With Halloween approaching, it’s time for the annual Christmas Creep, the celebration of Christmas that starts exasperatingly earlier each year. Expect soon to see Christmas lights and decorations appearing everywhere, accompanied by the inevitable retail sales promotions. And don’t forget White Christmas, the ubiquitous song that can mean only one performer, Bing Crosby. The most popular Christmas signature song of them all.
Except that it’s not anymore, not close.
According to the 2011 ASCAP list of radio’s most-played Christmas songs, Bing’s swinging star has fallen. White Christmas is now officially an old-fashioned granddad song; it’s no longer even in the top ten.
The most popular Christmas music now includes familiar instrumentals (#1 is Sleigh Ride) and standards covered by a wide variety of performers (The Christmas Song, Rudolf The Red-Nosed Reindeer). One signature song and its artist endure in the top ten – Andy Williams singing It’s The Most Wonderful Time Of The Year. Andy died last month, but his legacy lives on in that tune. Those of a certain (advanced) age can conjure indelible images in their minds of Andy in his colorful sweater, family gathered around the tree, singing that favorite on his Christmas television specials. Long after the previous sentence has lost any meaning for future generations, they will still recognize that song and the man singing it.
Andy Williams was a special performer. Michael Parkinson, long-time television host at the BBC, knew Williams well and eulogized him by saying, “He represented that Norman Rockwell view of America, that homespun America, log cabins and all that stuff, people and families gathering around the hearth at Christmastime and singing carols. Peaceful America. Nothing wrong with that at all. He had a wonderful, natural relaxed style. He copied from Crosby, they all did… It was a wonderful style. It really was, and the ease with which they did it displayed their great professionalism…. He wasn’t Sinatra but who was Sinatra? But he’s still, of that Como/Crosby genre, one of the best.”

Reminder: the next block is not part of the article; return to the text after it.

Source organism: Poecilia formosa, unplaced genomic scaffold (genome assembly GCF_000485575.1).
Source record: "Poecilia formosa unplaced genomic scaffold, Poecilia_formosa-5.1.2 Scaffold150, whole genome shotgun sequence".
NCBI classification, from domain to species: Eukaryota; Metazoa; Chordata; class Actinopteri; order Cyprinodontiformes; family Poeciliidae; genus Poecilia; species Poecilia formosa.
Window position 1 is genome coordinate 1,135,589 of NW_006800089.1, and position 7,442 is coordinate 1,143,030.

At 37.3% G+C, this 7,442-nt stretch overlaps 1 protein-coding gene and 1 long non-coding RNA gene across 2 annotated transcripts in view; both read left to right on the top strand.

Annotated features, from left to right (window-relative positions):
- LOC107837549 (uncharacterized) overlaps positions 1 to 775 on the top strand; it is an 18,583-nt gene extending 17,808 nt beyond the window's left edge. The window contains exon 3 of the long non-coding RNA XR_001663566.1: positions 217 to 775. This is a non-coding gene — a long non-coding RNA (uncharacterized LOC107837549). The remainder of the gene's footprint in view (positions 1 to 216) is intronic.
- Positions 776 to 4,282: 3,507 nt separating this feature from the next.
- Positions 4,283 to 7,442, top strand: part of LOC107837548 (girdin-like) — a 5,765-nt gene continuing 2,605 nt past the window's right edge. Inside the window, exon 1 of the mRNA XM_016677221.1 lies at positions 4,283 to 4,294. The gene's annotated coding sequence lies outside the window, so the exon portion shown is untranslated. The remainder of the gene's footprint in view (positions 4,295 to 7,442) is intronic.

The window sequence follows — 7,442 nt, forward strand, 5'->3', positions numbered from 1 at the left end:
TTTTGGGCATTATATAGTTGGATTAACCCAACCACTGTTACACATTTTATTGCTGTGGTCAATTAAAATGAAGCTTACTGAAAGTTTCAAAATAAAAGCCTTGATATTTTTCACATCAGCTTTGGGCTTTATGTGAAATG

Before The Beatles, Bob Dylan, Bruce Springsteen and their rock contemporaries began writing their own music, only the best popular singers were identified with a signature song (think Tony Bennett nad I Left My Heart in San Francisco, or Nat King Cole and Mona Lisa). Andy Williams was lucky enough, and talented enough, to be known by two signatures. Besides his Christmas classic, he will forever be linked to Moon River, that great Henry Mancini song from the movie Breakfast At Tiffany’s. Moon River is now fifty years old and Andy’s version sounds as good today as it did when he sang it at the 1962 Academy Awards.
That was one facet of Andy Williams’s career that went unmentioned in the obituaries –he was arguably America’s greatest interpreter of movie music. Today, recognizable music themes are rarely created to be associated with specific films, a common practice in the 1960’s and 1970’s. Countless people are familiar with the themes from The Godfather, Love Story, Born Free, and Mondo Cane. Few knew those songs had words until they heard Andy Williams sing them.
And yet, his greatest performance was none of the above. Although he turned conservative in his old age, Williams was a political liberal in the 1960’s and close friends with Robert Kennedy. On the June night in 1968 when Kennedy won the California primary, he gave a brief hand gesture during his televised victory speech. The gesture was a signal for Williams and his wife to meet Kennedy and his wife at a Los Angeles nightclub to celebrate the primary victory.
Minutes later, Kennedy was shot and mortally wounded. Williams raced to the hospital, where Kennedy was near death. When Kennedy died, the astronaut John Glenn, a Kennedy supporter, went back to the Ambassador Hotel to get a fresh set of clothes for the senator’s burial. Glenn came back with a suit, but no tie, so Williams removed his own tie and Kennedy was buried wearing it.
The next day at St. Patrick’s Cathedral in Manhattan, Kennedy’s body lay in state as a line of mourners three miles long passed by to view his body. At the funeral that afternoon, Andy Williams sang Robert Kennedy’s favorite song, The Battle Hymn Of The Republic. Williams said, “It was one of the hardest things I ever had to do…I was so broken up I wasn’t sure I could sing. But I got through it.” On loudspeakers set up outside the church thousands of people heard Williams’s mournful, haunting a cappella version of the song. Spontaneously, a chorus of thousands on Fifth Avenue began singing the song’s refrain of “Glory Hallelujah” along with Andy Williams.
Have PoliticalMavens.com delivered to your inbox in a daily digest by clicking here